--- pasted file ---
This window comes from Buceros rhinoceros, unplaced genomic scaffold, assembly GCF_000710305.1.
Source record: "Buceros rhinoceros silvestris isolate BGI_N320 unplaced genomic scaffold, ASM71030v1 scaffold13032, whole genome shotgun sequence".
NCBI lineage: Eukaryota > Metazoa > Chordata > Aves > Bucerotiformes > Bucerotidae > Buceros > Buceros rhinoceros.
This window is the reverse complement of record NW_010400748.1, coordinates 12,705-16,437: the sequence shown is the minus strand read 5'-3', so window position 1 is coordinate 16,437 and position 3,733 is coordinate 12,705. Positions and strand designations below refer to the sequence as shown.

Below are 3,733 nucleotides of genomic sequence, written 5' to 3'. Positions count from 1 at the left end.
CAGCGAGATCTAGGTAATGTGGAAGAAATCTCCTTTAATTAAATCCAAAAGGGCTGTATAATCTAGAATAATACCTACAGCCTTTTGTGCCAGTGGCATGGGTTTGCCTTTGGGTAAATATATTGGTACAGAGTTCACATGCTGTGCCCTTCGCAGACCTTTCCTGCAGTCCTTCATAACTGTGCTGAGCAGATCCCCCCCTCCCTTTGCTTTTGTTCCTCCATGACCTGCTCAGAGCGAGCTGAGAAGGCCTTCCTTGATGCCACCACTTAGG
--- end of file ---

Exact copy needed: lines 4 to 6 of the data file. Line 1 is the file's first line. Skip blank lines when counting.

This window is the reverse complement of record NW_010400748.1, coordinates 12,705-16,437: the sequence shown is the minus strand read 5'-3', so window position 1 is coordinate 16,437 and position 3,733 is coordinate 12,705. Positions and strand designations below refer to the sequence as shown.

Below are 3,733 nucleotides of genomic sequence, written 5' to 3'. Positions count from 1 at the left end.
CAGCGAGATCTAGGTAATGTGGAAGAAATCTCCTTTAATTAAATCCAAAAGGGCTGTATAATCTAGAATAATACCTACAGCCTTTTGTGCCAGTGGCATGGGTTTGCCTTTGGGTAAATATATTGGTACAGAGTTCACATGCTGTGCCCTTCGCAGACCTTTCCTGCAGTCCTTCATAACTGTGCTGAGCAGATCCCCCCCTCCCTTTGCTTTTGTTCCTCCATGACCTGCTCAGAGCGAGCTGAGAAGGCCTTCCTTGATGCCACCACTTAGG